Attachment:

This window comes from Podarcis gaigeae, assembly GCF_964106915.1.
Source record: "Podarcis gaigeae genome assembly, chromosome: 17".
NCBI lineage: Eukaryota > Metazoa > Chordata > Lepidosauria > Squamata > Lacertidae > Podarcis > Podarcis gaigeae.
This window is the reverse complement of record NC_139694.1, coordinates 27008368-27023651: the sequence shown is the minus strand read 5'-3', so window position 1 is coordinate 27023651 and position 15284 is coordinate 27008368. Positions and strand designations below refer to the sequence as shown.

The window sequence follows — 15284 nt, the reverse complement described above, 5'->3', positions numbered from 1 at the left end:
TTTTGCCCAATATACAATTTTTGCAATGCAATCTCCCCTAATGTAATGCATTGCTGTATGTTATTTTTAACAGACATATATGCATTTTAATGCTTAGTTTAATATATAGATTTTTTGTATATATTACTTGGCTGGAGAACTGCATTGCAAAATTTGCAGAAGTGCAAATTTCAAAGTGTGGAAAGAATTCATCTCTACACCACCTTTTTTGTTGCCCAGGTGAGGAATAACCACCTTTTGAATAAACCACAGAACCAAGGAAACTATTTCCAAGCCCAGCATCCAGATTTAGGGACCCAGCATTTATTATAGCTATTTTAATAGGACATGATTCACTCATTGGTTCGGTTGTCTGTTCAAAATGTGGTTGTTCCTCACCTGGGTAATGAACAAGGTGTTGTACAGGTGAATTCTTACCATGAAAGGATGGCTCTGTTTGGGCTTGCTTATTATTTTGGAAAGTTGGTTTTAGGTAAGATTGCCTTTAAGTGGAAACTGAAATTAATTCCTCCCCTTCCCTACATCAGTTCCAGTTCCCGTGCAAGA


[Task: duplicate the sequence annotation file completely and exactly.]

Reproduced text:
This window comes from Podarcis gaigeae, assembly GCF_964106915.1.
Source record: "Podarcis gaigeae genome assembly, chromosome: 17".
NCBI lineage: Eukaryota > Metazoa > Chordata > Lepidosauria > Squamata > Lacertidae > Podarcis > Podarcis gaigeae.
This window is the reverse complement of record NC_139694.1, coordinates 27008368-27023651: the sequence shown is the minus strand read 5'-3', so window position 1 is coordinate 27023651 and position 15284 is coordinate 27008368. Positions and strand designations below refer to the sequence as shown.

The window sequence follows — 15284 nt, the reverse complement described above, 5'->3', positions numbered from 1 at the left end:
TTTTGCCCAATATACAATTTTTGCAATGCAATCTCCCCTAATGTAATGCATTGCTGTATGTTATTTTTAACAGACATATATGCATTTTAATGCTTAGTTTAATATATAGATTTTTTGTATATATTACTTGGCTGGAGAACTGCATTGCAAAATTTGCAGAAGTGCAAATTTCAAAGTGTGGAAAGAATTCATCTCTACACCACCTTTTTTGTTGCCCAGGTGAGGAATAACCACCTTTTGAATAAACCACAGAACCAAGGAAACTATTTCCAAGCCCAGCATCCAGATTTAGGGACCCAGCATTTATTATAGCTATTTTAATAGGACATGATTCACTCATTGGTTCGGTTGTCTGTTCAAAATGTGGTTGTTCCTCACCTGGGTAATGAACAAGGTGTTGTACAGGTGAATTCTTACCATGAAAGGATGGCTCTGTTTGGGCTTGCTTATTATTTTGGAAAGTTGGTTTTAGGTAAGATTGCCTTTAAGTGGAAACTGAAATTAATTCCTCCCCTTCCCTACATCAGTTCCAGTTCCCGTGCAAGA